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Microbiological Study of Lactic Acid Fermentation of Caper Berries by Molecular and Culture-Dependent Methods

Pérez Pulido, Rubén, Ben Omar, Nabil, Abriouel, Hikmate, Lucas López, Rosario, Martínez Cañamero, Magdalena, Gálvez, Antonio
Applied and environmental microbiology 2005 v.71 no.12 pp. 7872-7879
Capparis spinosa, fruits (food), fermented foods, lactic fermentation, acidification, ribosomal RNA, genes, nucleotide sequences, polymerase chain reaction, Lactobacillus plantarum, Lactobacillus paraplantarum, Lactobacillus pentosus, Lactobacillus brevis, Lactobacillus fermentum, Pediococcus pentosaceus, Pediococcus acidilactici, Enterococcus faecium, cell culture, electrophoresis, random amplified polymorphic DNA technique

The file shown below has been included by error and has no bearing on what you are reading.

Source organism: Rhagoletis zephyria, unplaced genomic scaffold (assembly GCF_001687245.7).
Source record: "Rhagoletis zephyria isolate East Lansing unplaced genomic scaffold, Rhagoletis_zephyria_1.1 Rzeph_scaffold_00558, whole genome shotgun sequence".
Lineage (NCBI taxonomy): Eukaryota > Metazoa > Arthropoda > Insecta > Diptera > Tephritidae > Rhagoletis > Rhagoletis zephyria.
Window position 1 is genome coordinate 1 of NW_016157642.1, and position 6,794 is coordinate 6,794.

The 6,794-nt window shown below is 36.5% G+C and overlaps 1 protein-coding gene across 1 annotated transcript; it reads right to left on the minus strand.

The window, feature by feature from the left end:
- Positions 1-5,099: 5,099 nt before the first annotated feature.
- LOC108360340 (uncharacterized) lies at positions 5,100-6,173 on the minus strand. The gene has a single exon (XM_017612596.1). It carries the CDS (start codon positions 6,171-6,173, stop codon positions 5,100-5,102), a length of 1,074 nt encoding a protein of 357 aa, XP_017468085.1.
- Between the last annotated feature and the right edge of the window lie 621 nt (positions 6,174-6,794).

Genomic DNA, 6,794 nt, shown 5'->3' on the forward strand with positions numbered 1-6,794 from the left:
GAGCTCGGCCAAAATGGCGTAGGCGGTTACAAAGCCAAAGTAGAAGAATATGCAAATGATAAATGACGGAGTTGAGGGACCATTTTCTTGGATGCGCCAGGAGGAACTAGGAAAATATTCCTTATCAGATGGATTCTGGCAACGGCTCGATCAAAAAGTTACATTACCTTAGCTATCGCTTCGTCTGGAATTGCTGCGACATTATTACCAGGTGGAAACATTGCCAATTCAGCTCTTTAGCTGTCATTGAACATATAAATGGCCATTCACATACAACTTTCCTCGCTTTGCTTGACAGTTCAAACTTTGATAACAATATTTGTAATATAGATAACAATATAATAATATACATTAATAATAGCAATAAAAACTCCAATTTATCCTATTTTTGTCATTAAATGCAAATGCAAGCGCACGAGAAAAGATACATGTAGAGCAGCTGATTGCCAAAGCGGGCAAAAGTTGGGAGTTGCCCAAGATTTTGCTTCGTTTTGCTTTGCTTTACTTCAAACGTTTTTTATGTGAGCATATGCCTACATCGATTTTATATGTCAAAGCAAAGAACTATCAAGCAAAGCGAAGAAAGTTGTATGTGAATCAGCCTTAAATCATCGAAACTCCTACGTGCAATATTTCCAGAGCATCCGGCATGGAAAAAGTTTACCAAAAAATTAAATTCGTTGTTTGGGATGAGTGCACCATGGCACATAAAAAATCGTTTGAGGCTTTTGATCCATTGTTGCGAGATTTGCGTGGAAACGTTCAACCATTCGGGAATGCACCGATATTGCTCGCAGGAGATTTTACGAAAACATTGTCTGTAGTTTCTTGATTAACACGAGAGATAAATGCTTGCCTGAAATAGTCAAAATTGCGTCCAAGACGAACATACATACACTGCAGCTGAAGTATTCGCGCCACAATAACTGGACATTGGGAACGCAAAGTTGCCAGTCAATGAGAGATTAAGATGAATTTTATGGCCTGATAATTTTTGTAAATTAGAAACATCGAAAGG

Fermentation of capers (the fruits of Capparis sp.) was studied by molecular and culture-independent methods. A lactic acid fermentation occurred following immersion of caper berries in water, resulting in fast acidification and development of the organoleptic properties typical of this fermented food. A collection of 133 isolates obtained at different times of fermentation was reduced to 75 after randomly amplified polymorphic DNA (RAPD)-PCR analysis. Isolates were identified by PCR or 16S rRNA gene sequencing as Lactobacillus plantarum (37 isolates), Lactobacillus paraplantarum (1 isolate), Lactobacillus pentosus (5 isolates), Lactobacillus brevis (9 isolates), Lactobacillus fermentum (6 isolates), Pediococcus pentosaceus (14 isolates), Pediococcus acidilactici (1 isolate), and Enterococcus faecium (2 isolates). Cluster analysis of RAPD-PCR patterns revealed a high degree of diversity among lactobacilli (with four major groups and five subgroups), while pediococci clustered in two closely related groups. A culture-independent analysis of fermentation samples by temporal temperature gradient electrophoresis (TTGE) also indicated that L. plantarum is the predominant species in this fermentation, in agreement with culture-dependent results. The distribution of L. brevis and L. fermentum in samples was also determined by TTGE, but identification of Pediococcus at the species level was not possible. TTGE also allowed a more precise estimation of the distribution of E. faecium, and the detection of Enterococcus casseliflavus (which was not revealed by the culture-dependent analysis). Results from this study indicate that complementary data from molecular and culture-dependent analysis provide a more accurate determination of the microbial community dynamics during caper fermentation.